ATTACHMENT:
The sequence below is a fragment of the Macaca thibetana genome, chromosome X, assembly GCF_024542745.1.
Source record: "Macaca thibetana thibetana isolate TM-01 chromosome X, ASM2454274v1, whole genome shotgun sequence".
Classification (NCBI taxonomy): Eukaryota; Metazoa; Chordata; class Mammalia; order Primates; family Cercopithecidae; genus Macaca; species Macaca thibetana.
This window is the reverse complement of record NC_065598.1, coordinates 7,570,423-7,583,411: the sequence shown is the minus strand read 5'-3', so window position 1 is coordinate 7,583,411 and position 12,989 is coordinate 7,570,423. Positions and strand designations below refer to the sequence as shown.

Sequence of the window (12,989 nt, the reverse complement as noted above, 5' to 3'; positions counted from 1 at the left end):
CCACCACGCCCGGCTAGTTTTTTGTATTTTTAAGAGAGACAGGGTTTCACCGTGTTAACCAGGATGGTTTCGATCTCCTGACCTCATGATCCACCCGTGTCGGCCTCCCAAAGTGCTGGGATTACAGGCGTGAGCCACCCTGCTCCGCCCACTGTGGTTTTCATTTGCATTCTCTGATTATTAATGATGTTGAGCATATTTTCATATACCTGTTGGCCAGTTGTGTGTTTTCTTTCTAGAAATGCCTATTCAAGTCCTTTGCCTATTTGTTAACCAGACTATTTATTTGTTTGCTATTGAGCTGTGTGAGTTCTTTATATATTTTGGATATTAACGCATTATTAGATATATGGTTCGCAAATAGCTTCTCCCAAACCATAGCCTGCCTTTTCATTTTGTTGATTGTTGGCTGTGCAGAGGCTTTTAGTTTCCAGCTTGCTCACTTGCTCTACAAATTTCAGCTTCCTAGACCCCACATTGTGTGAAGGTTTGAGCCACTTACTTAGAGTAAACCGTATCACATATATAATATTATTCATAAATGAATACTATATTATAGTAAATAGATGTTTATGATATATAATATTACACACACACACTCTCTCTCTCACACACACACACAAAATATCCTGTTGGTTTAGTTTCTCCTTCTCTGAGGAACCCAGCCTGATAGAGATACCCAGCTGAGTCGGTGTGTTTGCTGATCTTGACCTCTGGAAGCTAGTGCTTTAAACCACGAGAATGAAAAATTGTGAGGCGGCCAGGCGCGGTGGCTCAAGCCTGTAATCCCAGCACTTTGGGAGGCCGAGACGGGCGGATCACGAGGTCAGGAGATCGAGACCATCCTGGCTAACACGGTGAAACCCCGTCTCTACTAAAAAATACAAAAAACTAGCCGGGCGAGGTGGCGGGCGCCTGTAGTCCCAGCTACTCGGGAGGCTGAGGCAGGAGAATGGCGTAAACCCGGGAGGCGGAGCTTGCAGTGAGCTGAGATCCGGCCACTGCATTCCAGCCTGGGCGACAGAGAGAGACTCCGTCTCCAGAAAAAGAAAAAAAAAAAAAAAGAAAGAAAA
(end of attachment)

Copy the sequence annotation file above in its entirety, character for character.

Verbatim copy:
The sequence below is a fragment of the Macaca thibetana genome, chromosome X, assembly GCF_024542745.1.
Source record: "Macaca thibetana thibetana isolate TM-01 chromosome X, ASM2454274v1, whole genome shotgun sequence".
Classification (NCBI taxonomy): Eukaryota; Metazoa; Chordata; class Mammalia; order Primates; family Cercopithecidae; genus Macaca; species Macaca thibetana.
This window is the reverse complement of record NC_065598.1, coordinates 7,570,423-7,583,411: the sequence shown is the minus strand read 5'-3', so window position 1 is coordinate 7,583,411 and position 12,989 is coordinate 7,570,423. Positions and strand designations below refer to the sequence as shown.

Sequence of the window (12,989 nt, the reverse complement as noted above, 5' to 3'; positions counted from 1 at the left end):
CCACCACGCCCGGCTAGTTTTTTGTATTTTTAAGAGAGACAGGGTTTCACCGTGTTAACCAGGATGGTTTCGATCTCCTGACCTCATGATCCACCCGTGTCGGCCTCCCAAAGTGCTGGGATTACAGGCGTGAGCCACCCTGCTCCGCCCACTGTGGTTTTCATTTGCATTCTCTGATTATTAATGATGTTGAGCATATTTTCATATACCTGTTGGCCAGTTGTGTGTTTTCTTTCTAGAAATGCCTATTCAAGTCCTTTGCCTATTTGTTAACCAGACTATTTATTTGTTTGCTATTGAGCTGTGTGAGTTCTTTATATATTTTGGATATTAACGCATTATTAGATATATGGTTCGCAAATAGCTTCTCCCAAACCATAGCCTGCCTTTTCATTTTGTTGATTGTTGGCTGTGCAGAGGCTTTTAGTTTCCAGCTTGCTCACTTGCTCTACAAATTTCAGCTTCCTAGACCCCACATTGTGTGAAGGTTTGAGCCACTTACTTAGAGTAAACCGTATCACATATATAATATTATTCATAAATGAATACTATATTATAGTAAATAGATGTTTATGATATATAATATTACACACACACACTCTCTCTCTCACACACACACACAAAATATCCTGTTGGTTTAGTTTCTCCTTCTCTGAGGAACCCAGCCTGATAGAGATACCCAGCTGAGTCGGTGTGTTTGCTGATCTTGACCTCTGGAAGCTAGTGCTTTAAACCACGAGAATGAAAAATTGTGAGGCGGCCAGGCGCGGTGGCTCAAGCCTGTAATCCCAGCACTTTGGGAGGCCGAGACGGGCGGATCACGAGGTCAGGAGATCGAGACCATCCTGGCTAACACGGTGAAACCCCGTCTCTACTAAAAAATACAAAAAACTAGCCGGGCGAGGTGGCGGGCGCCTGTAGTCCCAGCTACTCGGGAGGCTGAGGCAGGAGAATGGCGTAAACCCGGGAGGCGGAGCTTGCAGTGAGCTGAGATCCGGCCACTGCATTCCAGCCTGGGCGACAGAGAGAGACTCCGTCTCCAGAAAAAGAAAAAAAAAAAAAAAGAAAGAAAA